• Deadline for Entries: Sept. 30, 2015
  • Reading Fee:  $20 (check payable to Calyx)
  • Maximum Length of piece:  10,000 words

Stay tuned, dear blog readers. Stay tuned.

Everlark Fanfiction Multi-Chapter Story Stalls

Apologies, dear blog readers, this is something she hasn’t posted about in a long time: her avocation for writing Hunger Games Everlark fan fiction (Multi-chapter, loaded with angst. Please do not judge).

She started writing fan fiction late last year, and found it to be an extremely relaxing activity.

First, she made Peeta the hero, and Katniss the supporting player.

Then, she married Katniss off to Gale, and gave them a son.

Then, she had Peeta’s father murdered (by who else but Snow?) and had Gale arrested by Cray (framed for the murder of Peeta’s father). Self suspects she did this solely to have an excuse for Katniss to spend much time in the Justice Building, being interrogated by the depraved Cray. (Readers said self’s Cray was THE most disgusting iteration of that character in anything Everlark. You’d better believe it! She’s had so much practice writing depraved characters in her regular fiction! And BTW, another depraved character is to enter her universe of published work very very very soon, when Juked publishes her story “First Life,” they said mid-July.)

Then she had Haymitch wandering dolorously about District 12.

Then she forced Peeta to marry a career victor from One named Darna.

Then she got responses from readers that they liked Darna; she was like Katniss 2.0

Then, she realized she was not writing Everlark any longer, but Peeta + OOC.

So then, she had absolutely no idea how to proceed. But one of her last scenes was Peeta running flat-out down an avenue of the Capitol, escaping from a pair of suits who behave like Tweedledum and Tweedledee and talk like escapees from a Samuel Beckett play (God, can you believe that self actually mentions Samuel Beckett in connection with Hunger Games Everlark fan fiction???) Peeta gets caught and taken to a train platform. Then he winds up with —  Finnick’s father in the woods of Four ???? And Katniss shows up there, too, and self has no idea how?

Can she just make Peeta a Shadowhunter? That way he has at his disposal all kinds of glamours? So he can run flat-out down a Capitol Avenue and escape from Tweedledum and Tweedledee? (In her fiction, Peeta’s wearing nothing. Because — never mind, long long long backstory. Self’s inspiration was watching Magic Mike.)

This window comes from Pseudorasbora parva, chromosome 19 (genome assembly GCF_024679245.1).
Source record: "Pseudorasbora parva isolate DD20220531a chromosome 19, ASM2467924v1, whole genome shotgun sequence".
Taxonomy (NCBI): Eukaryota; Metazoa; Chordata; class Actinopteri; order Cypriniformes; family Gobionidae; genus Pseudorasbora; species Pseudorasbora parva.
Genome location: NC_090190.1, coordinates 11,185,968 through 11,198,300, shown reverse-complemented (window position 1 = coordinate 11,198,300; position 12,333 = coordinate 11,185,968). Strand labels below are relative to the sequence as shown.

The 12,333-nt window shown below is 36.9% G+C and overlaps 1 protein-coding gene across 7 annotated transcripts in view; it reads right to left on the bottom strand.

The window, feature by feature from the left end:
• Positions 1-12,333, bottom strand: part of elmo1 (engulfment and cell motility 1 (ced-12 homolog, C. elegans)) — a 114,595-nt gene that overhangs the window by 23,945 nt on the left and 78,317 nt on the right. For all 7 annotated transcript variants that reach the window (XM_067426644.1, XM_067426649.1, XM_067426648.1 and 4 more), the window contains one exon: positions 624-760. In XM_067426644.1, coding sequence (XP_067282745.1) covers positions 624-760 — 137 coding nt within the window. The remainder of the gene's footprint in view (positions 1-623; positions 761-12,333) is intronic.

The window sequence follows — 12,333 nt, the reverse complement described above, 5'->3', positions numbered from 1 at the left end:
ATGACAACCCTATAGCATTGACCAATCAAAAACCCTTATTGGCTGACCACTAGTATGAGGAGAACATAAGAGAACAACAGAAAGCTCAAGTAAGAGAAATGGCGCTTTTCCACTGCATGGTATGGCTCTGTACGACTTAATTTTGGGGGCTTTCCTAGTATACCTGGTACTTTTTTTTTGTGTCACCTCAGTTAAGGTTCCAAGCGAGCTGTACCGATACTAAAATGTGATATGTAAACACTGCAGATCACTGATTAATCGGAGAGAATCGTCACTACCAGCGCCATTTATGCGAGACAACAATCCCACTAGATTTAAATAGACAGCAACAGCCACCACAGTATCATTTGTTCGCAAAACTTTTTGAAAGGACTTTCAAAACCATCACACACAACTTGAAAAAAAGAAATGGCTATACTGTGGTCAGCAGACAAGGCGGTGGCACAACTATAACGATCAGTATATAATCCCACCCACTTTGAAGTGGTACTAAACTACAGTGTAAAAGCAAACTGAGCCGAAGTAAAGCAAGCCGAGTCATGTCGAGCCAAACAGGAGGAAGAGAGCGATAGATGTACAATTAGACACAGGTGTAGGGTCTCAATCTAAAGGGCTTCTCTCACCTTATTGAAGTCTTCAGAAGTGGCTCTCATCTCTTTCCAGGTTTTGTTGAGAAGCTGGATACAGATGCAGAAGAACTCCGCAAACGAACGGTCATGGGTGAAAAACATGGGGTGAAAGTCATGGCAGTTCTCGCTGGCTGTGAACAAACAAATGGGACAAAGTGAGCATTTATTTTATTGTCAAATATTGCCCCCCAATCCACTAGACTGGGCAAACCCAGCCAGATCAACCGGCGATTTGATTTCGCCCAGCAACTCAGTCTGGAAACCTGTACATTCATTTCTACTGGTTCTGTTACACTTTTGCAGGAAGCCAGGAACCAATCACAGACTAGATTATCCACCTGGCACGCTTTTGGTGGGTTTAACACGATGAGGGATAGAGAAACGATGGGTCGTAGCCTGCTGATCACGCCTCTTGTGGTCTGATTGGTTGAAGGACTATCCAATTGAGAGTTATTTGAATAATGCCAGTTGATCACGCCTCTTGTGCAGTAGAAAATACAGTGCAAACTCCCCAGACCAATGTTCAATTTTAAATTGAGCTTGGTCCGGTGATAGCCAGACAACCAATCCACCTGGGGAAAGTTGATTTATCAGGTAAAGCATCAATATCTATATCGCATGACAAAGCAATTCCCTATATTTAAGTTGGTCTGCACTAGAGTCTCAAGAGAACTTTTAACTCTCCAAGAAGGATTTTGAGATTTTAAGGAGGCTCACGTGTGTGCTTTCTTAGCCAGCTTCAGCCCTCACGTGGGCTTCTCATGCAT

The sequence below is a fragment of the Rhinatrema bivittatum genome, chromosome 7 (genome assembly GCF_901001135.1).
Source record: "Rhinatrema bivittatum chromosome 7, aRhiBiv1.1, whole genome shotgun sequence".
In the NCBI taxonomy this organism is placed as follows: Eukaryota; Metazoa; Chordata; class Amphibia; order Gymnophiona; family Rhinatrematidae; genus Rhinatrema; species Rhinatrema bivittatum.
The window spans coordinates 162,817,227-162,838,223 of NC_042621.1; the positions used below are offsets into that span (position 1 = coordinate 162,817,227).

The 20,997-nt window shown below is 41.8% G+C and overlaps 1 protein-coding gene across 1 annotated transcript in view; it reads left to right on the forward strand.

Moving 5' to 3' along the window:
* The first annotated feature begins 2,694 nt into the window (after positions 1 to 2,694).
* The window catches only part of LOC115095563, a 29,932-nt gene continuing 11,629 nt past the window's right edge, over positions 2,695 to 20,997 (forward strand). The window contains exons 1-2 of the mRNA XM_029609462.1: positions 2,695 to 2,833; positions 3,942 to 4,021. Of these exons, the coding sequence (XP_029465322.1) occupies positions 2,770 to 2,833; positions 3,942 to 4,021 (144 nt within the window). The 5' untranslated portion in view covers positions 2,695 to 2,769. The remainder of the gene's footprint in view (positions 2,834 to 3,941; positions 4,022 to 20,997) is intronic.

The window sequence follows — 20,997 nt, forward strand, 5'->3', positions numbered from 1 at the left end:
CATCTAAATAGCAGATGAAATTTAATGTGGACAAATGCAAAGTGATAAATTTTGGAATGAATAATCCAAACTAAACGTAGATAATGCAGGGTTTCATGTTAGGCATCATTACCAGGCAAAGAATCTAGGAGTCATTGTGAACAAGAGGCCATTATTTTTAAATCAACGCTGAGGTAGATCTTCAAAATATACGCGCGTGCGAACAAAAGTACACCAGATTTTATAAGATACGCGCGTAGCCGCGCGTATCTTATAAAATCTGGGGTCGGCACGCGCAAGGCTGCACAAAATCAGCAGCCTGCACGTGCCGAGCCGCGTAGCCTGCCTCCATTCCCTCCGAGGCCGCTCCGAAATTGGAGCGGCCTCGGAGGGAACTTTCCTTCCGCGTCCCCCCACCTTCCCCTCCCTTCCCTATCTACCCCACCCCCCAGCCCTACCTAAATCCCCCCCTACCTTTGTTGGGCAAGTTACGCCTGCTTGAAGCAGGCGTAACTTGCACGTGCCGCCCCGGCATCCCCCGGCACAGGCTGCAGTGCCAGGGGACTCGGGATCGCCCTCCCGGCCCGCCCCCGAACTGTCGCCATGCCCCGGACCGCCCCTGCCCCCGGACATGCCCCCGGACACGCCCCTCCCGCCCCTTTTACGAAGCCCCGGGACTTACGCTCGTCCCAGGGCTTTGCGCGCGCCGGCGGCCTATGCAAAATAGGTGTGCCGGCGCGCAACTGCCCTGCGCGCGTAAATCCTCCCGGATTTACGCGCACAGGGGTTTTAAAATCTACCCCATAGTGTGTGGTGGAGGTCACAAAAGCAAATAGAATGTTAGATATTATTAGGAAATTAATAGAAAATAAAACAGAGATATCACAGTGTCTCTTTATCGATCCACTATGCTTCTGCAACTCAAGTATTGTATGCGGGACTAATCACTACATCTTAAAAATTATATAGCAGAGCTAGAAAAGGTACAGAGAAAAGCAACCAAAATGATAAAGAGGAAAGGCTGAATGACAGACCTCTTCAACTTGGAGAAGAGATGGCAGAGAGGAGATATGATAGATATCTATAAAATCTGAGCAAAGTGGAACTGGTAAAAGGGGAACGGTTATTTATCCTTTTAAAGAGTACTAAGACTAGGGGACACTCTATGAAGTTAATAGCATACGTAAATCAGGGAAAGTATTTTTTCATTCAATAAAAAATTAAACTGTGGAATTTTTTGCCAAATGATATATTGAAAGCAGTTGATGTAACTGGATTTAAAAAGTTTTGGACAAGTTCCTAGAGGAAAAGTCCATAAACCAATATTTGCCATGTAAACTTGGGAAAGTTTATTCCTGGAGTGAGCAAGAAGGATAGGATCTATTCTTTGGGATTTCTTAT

This is the kind of thing self is afraid might happen to this novel she is writing now, about a Spanish priest in the 18th century who is assigned a mission to the Philippines. He arrives on an island, witnesses all kinds of un-Christian activity. The wilderness is terrible, loathsome. He can spout the Bible but can he actually save a pirate from being hanged right before his very eyes?

Stay tuned, dear blog readers. Stay tuned.

Lucy Jane Bledsoe’s “The House on the Coast” (Crab Orchard Review, Vol. 19, No. 2: THE WEST COAST & BEYOND)

Crab Orchard Review: In its 20th year of publication, an Icon of Literary Publishing

Crab Orchard Review: In its 20th year of publication, an Icon of Literary Publishing

Self is starting with the first short story, by Lucy Jane Bledsoe, “The House on the Coast.”

SPOILER ALERT!

Backstory: Narrator breaks into a nice house on the coast, decides to raid the wine supply. While she’s resting, a visitor comes by, who turns out to be the estranged daughter of the house’s owners. The daughter, whose name is Henrietta, tells the narrator about the recent death of her three-year-old.

“I’m a perfect candidate for a crystal meth habit. I’ll do anything to interrupt the — ”

“Pain,” I said.

“Yeah,” she said.

She did that hand-waving gesture of hers. “What do you think is the next step? Call my parents?”

I didn’t have a clue how to answer.

“They never met her,” she said. “They did ask. I just never thought they asked genuinely enough. I have to live with that, that I kept her from them. I’m sorry.” She looked up at me, her eyes flashing and her thin-lipped mouth open with grief. “The two most stupid words in the language.”

The next short story in this issue of the Crab Orchard Review is Alex Colin-Shotwell’s “Strike-Slip.” It begins:

You’re up on the roof of a house in the Hollywood Hills and you’re surrounded by a darkness so palpable you can almost wear it.

Stay tuned, dear blog readers. Stay tuned.